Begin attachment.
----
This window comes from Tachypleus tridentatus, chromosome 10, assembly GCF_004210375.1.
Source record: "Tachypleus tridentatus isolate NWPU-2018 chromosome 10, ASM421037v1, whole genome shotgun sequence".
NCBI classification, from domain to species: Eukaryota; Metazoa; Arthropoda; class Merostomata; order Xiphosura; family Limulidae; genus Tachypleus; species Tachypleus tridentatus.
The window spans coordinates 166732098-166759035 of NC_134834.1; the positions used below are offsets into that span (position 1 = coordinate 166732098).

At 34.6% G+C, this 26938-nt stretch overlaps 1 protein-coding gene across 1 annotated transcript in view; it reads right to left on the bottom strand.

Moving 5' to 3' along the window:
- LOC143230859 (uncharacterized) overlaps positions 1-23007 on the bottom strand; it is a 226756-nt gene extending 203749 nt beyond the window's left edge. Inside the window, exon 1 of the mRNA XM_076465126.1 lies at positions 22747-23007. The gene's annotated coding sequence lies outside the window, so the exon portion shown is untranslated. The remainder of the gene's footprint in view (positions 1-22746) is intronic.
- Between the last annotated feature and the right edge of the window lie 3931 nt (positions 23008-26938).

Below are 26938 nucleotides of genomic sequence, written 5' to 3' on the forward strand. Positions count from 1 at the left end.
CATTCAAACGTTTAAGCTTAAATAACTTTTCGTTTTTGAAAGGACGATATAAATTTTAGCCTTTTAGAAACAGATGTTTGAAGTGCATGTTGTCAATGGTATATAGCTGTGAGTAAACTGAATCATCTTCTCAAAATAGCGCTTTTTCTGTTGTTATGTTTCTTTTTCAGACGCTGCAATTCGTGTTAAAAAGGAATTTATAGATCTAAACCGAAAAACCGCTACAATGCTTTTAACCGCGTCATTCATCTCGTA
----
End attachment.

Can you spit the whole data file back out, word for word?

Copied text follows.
This window comes from Tachypleus tridentatus, chromosome 10, assembly GCF_004210375.1.
Source record: "Tachypleus tridentatus isolate NWPU-2018 chromosome 10, ASM421037v1, whole genome shotgun sequence".
NCBI classification, from domain to species: Eukaryota; Metazoa; Arthropoda; class Merostomata; order Xiphosura; family Limulidae; genus Tachypleus; species Tachypleus tridentatus.
The window spans coordinates 166732098-166759035 of NC_134834.1; the positions used below are offsets into that span (position 1 = coordinate 166732098).

At 34.6% G+C, this 26938-nt stretch overlaps 1 protein-coding gene across 1 annotated transcript in view; it reads right to left on the bottom strand.

Moving 5' to 3' along the window:
- LOC143230859 (uncharacterized) overlaps positions 1-23007 on the bottom strand; it is a 226756-nt gene extending 203749 nt beyond the window's left edge. Inside the window, exon 1 of the mRNA XM_076465126.1 lies at positions 22747-23007. The gene's annotated coding sequence lies outside the window, so the exon portion shown is untranslated. The remainder of the gene's footprint in view (positions 1-22746) is intronic.
- Between the last annotated feature and the right edge of the window lie 3931 nt (positions 23008-26938).

Below are 26938 nucleotides of genomic sequence, written 5' to 3' on the forward strand. Positions count from 1 at the left end.
CATTCAAACGTTTAAGCTTAAATAACTTTTCGTTTTTGAAAGGACGATATAAATTTTAGCCTTTTAGAAACAGATGTTTGAAGTGCATGTTGTCAATGGTATATAGCTGTGAGTAAACTGAATCATCTTCTCAAAATAGCGCTTTTTCTGTTGTTATGTTTCTTTTTCAGACGCTGCAATTCGTGTTAAAAAGGAATTTATAGATCTAAACCGAAAAACCGCTACAATGCTTTTAACCGCGTCATTCATCTCGTA